The Odyssey

Published in: -800 B.C.E.
Pages: 423
Edition read: E-book

Book description:
Crowded with characters, both human and non-human, and bursting with action, The Odyssey details the adventures of Odysseus, king of Ithaca and hero of the Trojan War, as he struggles to return to his home and his waiting, ever-faithful wife, Penelope. Along the way he encounters the seductive Circe, who changes men into swine; the gorgeous water-nymph, Calypso, who keeps him a “prisoner of love” for seven years; the terrible, one-eyed, man-eating giant Cyclops; and a host of other ogres, wizards, sirens, and gods. But when he finally reaches Ithaca after ten years of travel, his trials have only begun. There he must battle the scheming noblemen who, thinking him dead, have demanded that Penelope choose one of them to be her new husband—and Ithaca’s new king.

My review:
I had a false start when I read this originally, the version I downloaded being a mix of Greek and Roman mythology, which pissed me off (Who the hell is Jupiter? Oh that’s Zeus? Wait whose Jove? That’s Zeus too? ARGH) So after getting 130 pages into that version, , which was also peppered with the author’s stupid opinions (He didn’t like women. The translation he was using and commenting on had been done by a female, so everything was “obviously the author, a female, feels strongly about this even thought it’s only a silly little mistreatment of a female character”), I went and downloaded one that had the actual Greek mythology/names, and no annoying author putting in his 2 cents every three sentences. (For anyone wanting to avoid this version/translation, it was by Samuel Butler, and is the version you download from Project Gutenberg. DO NOT DOWNLOAD THIS VERSION AS IT IS THE WORST)

Anyways, second time around was much better, having downloaded “The Fitzgerald Translation” by Robert Fitzgerald, where there is the proper Greek gods and goddesses, and no pesky author opinions. The story is an epic, so much happens that you don’t know what might come next. There is murder and mayhem, there are vengeful gods and helpful gods, there are cyclops who eat Odysseus’ poor stranded crew, there’s lots of Hekatombs (aka sacrificing livestock to the gods)… it’s just awesome.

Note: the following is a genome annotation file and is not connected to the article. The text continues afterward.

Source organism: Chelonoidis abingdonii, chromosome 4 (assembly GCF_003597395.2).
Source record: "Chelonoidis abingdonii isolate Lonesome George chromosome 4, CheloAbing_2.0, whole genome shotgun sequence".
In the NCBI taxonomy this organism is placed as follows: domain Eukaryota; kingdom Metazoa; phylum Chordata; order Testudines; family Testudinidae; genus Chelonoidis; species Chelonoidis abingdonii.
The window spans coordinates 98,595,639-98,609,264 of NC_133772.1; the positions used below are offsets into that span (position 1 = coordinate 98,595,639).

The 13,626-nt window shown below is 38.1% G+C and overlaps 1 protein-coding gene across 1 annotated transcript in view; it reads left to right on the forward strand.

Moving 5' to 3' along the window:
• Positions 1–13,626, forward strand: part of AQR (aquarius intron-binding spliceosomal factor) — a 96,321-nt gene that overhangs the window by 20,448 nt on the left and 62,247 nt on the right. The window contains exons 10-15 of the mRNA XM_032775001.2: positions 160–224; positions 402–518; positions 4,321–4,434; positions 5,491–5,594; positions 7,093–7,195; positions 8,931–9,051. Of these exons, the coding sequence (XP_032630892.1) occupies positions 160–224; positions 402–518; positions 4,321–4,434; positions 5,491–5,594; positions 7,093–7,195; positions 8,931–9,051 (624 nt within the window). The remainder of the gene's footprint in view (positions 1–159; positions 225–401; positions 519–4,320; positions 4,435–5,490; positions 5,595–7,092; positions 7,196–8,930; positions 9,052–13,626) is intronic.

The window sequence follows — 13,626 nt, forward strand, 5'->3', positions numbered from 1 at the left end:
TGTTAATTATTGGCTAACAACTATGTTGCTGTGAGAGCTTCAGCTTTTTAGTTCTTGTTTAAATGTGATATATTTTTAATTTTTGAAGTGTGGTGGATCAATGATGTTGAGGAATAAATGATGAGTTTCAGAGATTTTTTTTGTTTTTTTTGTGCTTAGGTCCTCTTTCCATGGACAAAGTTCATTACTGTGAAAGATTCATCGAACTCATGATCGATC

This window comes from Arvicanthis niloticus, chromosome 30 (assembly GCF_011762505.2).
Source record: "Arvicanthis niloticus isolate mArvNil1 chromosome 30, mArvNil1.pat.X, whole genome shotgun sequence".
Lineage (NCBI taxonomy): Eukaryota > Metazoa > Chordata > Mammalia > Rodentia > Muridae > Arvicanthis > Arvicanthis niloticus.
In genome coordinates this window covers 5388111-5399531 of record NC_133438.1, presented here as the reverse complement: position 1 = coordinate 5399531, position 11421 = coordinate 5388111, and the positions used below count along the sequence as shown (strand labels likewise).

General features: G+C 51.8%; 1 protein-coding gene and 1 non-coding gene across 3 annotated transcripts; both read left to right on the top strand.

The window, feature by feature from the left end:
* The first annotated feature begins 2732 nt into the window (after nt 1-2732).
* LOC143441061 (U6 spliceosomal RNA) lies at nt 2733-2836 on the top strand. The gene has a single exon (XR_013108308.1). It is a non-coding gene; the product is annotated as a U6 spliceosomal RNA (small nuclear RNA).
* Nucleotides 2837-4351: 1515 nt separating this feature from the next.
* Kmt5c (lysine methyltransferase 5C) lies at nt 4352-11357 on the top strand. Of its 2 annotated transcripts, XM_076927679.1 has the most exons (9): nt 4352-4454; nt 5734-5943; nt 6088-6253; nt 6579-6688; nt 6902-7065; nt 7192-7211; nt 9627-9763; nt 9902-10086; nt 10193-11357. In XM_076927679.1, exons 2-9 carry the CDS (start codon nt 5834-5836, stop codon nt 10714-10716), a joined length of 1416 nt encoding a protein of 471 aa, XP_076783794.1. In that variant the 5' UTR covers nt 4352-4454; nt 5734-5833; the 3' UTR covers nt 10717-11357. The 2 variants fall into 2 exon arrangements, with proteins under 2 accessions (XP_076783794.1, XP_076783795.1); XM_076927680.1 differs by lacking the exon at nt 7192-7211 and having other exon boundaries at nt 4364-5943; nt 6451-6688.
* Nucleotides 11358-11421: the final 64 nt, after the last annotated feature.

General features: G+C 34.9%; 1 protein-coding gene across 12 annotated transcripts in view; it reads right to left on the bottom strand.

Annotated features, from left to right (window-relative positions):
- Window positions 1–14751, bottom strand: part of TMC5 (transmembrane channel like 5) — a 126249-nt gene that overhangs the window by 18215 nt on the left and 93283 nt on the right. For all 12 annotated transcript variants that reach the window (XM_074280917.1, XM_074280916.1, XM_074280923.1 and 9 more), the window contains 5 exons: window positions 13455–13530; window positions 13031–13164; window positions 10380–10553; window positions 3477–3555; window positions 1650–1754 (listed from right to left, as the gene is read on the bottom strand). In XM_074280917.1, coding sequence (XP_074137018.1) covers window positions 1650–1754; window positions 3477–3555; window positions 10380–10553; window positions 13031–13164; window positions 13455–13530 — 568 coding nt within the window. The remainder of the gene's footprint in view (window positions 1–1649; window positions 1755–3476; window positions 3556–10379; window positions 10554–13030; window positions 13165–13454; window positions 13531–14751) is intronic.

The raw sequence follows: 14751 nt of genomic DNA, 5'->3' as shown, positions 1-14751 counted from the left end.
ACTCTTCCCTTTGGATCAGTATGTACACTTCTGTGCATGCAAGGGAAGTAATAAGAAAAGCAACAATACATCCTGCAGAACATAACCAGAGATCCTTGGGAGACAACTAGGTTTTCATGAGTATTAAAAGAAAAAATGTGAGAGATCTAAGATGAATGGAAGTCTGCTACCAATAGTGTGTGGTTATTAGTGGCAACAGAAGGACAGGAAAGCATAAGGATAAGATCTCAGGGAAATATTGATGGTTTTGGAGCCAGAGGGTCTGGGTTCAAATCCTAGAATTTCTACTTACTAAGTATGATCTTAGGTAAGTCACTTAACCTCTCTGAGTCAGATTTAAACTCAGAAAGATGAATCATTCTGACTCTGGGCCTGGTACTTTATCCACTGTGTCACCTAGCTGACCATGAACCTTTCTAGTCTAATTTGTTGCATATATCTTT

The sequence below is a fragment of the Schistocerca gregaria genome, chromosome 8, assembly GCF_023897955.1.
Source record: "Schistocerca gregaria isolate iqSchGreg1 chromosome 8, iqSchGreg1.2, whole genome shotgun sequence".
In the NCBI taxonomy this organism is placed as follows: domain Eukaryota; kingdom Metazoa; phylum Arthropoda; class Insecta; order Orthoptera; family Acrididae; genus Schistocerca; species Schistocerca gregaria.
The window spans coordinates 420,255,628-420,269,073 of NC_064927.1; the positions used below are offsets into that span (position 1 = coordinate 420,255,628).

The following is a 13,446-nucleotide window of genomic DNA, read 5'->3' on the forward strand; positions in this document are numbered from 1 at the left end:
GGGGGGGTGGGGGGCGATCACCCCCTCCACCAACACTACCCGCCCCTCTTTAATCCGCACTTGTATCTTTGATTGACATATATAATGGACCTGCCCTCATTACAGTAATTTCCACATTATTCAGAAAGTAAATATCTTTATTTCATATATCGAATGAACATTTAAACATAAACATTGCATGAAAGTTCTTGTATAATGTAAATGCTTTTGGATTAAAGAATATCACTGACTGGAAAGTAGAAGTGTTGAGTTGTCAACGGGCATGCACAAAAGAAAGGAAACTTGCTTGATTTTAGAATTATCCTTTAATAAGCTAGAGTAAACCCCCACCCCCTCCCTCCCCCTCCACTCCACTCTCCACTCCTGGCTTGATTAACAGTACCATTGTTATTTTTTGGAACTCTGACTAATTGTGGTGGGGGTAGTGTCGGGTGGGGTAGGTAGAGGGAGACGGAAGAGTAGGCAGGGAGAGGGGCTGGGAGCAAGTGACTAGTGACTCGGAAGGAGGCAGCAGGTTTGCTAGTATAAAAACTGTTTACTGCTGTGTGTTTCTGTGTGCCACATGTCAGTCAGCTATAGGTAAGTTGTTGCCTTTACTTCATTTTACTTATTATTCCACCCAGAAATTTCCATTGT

Towards the end it can get a tad tedious when the same story is repeated for the third or fourth time, and some parts you’re just like “what the hell Odysseus?” like when he decides, for shits ‘n’ giggles, to approach his home dressed as a beggar and tell these made up stories that he is from Crete. Why? Why do this? What did this achieve?

All in all, it was a grand story to read, and enjoyable as hell. I would love to read the original, in Greek, but alas, I do not know anywhere near enough to be able to read an untranslated version (I can almost read/count to 10, in modern Greek. Somehow, I doubt that help me read the original Odyssey.)

Final review:
The Odyssey rating:
Would I re-read it? Yes I would
Who would I recommend this to? Anyone, everyone. It’s a classic, its the classic, it’s classed as the second work of western literature so it’s one of the originals of modern story telling. If you haven’t read it, you should.


Be careful when downloading this book on the web- pretty much every version I found was that awful Samuel Butler version, and as I may have stated above, THIS VERSION IS THE WORST. Below are some versions NOT by Samuel “I’m an opinionated douchebag who doesn’t know the difference between Roman and Greek mythology” Butler.